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Another LIVE event with Professor Steve Keen — Join us for a discussion

Summary:
From the Climate and COVID and Climate Correlations, the New Economics (2021) of Professor Steve Keen is the topic of this weekly series. Minsky software walkthroughs are common, so come by, we want to hear what you have to say. We are always looking for new and novel ways to look at a complex subject or to the issues that matter to us most. This video is about all of this and more.

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From the Climate and COVID and Climate Correlations, the New Economics (2021) of Professor Steve Keen is the topic of this weekly series. Minsky software walkthroughs are common, so come by, we want to hear what you have to say.



We are always looking for new and novel ways to look at a complex subject or to the issues that matter to us most. This video is about all of this and more.
Steve Keen
Steve Keen (born 28 March 1953) is an Australian-born, British-based economist and author. He considers himself a post-Keynesian, criticising neoclassical economics as inconsistent, unscientific and empirically unsupported. The major influences on Keen's thinking about economics include John Maynard Keynes, Karl Marx, Hyman Minsky, Piero Sraffa, Augusto Graziani, Joseph Alois Schumpeter, Thorstein Veblen, and François Quesnay.

11 comments

  1. Cheers for the stream professor!

  2. Loved the conversational nugget of classical sciences as two body solutions in contrast to fully modern scientific approaches grappling with n-body.

  3. @7:10 in complex systems some scaling laws are linear: e.g., water consumption vs city pop. size (if I recall correctly from Geoffrey West's work at SFI). So there are some sub-systems that linear optimization methods etc will work on, but they are the exception rather than the rule.

  4. Love the comments on modern agriculture turning fossils into food (around 33:20). Without fertilisers from the Haber-Bosch process another energy input would be needed to support high-yield agriculture, the obvious one is human labour. A return to labour intensive agriculture could achieve sufficiently high yields but would mean a large fraction of the population working the land. Allotments often achieve higher yields than industrial extensive monoculture farming but with orders of magnitude more labour input per hectare.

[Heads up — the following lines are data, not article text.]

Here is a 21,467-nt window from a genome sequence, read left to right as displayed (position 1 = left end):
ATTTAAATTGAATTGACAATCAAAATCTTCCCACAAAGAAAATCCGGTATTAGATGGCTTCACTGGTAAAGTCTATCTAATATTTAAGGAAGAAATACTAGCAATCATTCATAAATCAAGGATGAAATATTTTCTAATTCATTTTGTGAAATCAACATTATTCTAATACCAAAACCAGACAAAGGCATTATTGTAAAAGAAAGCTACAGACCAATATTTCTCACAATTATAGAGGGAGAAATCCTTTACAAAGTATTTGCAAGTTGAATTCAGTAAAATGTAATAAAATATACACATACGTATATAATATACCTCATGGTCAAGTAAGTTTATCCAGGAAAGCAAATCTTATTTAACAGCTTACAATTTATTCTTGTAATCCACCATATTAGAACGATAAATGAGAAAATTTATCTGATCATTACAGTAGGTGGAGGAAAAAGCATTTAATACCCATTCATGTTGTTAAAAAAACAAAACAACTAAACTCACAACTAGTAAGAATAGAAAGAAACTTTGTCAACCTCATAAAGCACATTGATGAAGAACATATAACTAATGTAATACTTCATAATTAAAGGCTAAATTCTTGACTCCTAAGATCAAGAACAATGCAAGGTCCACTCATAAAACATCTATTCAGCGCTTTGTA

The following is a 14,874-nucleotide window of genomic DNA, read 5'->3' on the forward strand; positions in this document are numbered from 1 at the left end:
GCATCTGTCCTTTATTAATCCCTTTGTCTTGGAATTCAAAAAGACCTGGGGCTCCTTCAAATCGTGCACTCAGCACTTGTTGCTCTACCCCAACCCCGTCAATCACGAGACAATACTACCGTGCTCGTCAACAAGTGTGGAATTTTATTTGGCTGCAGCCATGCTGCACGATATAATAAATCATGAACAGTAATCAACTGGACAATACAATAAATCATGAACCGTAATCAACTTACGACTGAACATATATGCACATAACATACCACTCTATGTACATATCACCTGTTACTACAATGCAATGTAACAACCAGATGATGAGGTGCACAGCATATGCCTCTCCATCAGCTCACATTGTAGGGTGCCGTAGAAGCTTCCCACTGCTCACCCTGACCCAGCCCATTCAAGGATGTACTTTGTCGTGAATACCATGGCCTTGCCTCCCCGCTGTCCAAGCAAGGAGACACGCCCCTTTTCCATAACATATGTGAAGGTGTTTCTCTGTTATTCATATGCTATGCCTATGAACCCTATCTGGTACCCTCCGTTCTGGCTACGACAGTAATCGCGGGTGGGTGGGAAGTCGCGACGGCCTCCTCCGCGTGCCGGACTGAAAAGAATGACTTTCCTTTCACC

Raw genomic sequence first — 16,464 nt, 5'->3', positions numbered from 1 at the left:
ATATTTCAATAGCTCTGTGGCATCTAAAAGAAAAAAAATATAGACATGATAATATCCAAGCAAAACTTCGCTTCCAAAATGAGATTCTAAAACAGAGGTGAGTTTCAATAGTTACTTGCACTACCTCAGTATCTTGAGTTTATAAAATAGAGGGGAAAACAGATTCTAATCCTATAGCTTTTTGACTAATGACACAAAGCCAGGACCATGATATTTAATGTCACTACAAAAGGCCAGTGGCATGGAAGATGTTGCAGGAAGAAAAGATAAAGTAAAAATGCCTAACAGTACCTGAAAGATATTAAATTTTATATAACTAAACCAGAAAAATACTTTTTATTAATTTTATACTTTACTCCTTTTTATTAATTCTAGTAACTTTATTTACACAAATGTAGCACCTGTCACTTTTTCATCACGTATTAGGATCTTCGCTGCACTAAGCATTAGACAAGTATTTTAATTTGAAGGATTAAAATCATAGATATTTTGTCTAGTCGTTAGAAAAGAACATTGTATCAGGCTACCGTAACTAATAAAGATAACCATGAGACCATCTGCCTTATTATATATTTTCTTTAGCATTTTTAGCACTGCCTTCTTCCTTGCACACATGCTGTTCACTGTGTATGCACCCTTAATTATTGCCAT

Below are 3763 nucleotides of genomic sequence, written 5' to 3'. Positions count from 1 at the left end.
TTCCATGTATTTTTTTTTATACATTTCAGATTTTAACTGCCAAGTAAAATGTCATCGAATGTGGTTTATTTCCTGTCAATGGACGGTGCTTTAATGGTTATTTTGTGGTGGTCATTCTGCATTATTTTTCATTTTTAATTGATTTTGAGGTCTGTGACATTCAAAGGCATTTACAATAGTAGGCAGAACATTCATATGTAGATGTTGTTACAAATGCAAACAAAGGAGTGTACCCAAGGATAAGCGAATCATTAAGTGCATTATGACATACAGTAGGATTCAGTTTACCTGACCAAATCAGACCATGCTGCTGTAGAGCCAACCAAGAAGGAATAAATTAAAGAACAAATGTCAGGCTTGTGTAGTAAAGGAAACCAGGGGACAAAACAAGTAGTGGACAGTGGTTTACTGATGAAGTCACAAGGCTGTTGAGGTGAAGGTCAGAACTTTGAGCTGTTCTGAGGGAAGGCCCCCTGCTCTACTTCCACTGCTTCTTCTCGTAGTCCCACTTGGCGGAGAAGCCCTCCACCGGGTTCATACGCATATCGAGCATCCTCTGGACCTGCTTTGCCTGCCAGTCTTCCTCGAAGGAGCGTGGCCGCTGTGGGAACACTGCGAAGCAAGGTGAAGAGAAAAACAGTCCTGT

5. @59:00 George dude, attractors do not have an "ontology." They exist in pure mathematics – and they only exist when you have real numbers (otherwise you will get ergodic recurrences). In ontology we are dealing with physics, and real numbers are in physics domains mere fictions, and given a long enough time Poincaré recurrences will occur, but only if a system is completely isolated and undisturbed. So in the real world any puff of wind or someone sneezing or a cosmic ray will shift the dynamics onto a new path. That's when you see the attractor, since the new path will look the same as the old, qualitatively, if the dominant control variables put the system on an attractor. The attractor itself is always a mathematical idealization, a Platonic essence, if you like, so it has no ontology (unless you are a strong mathematical platonist).
    As a physicist I would just say if you are seeking an ontology for chaotic attractors then you will find them in the fundamental forces of constraint acting on the system: mostly gravity or EM, along with the charges they act upon which you, or nature, put into the system by preparation. There is nothing else to it. Steve Keen's Minksy module that ran the Lorenz model has that exact strange attractor, it is illustrated in pixels on his monitor screen. But there are no forces and charges inside his computer producing it directly, it is all engineered in C++/Java code at a software level, showing you the attractor is a platonic essence, not an ontological thing.

  6. @45:30 bit of an exaggeration here. Bernoulli's Fallacy by Aubrey Clayton is about why frequentist methods are generally inferior to Bayesian methods. But for pure mathematicians they are equivalent. It is only when applied to the real world, where — as Steve points out — one cannot conduct infinitely many perfectly repeated trials, that the Bayesian analysis can be superior. But, a Bayesian has to then input priors, and these are not well-determined, they involve guesswork or at best subjective assessments. Point is, in some applications of statistical methods one needs this type of method to avoid gross errors in the tail risks. Nassim Taleb is also championing thought along such lines.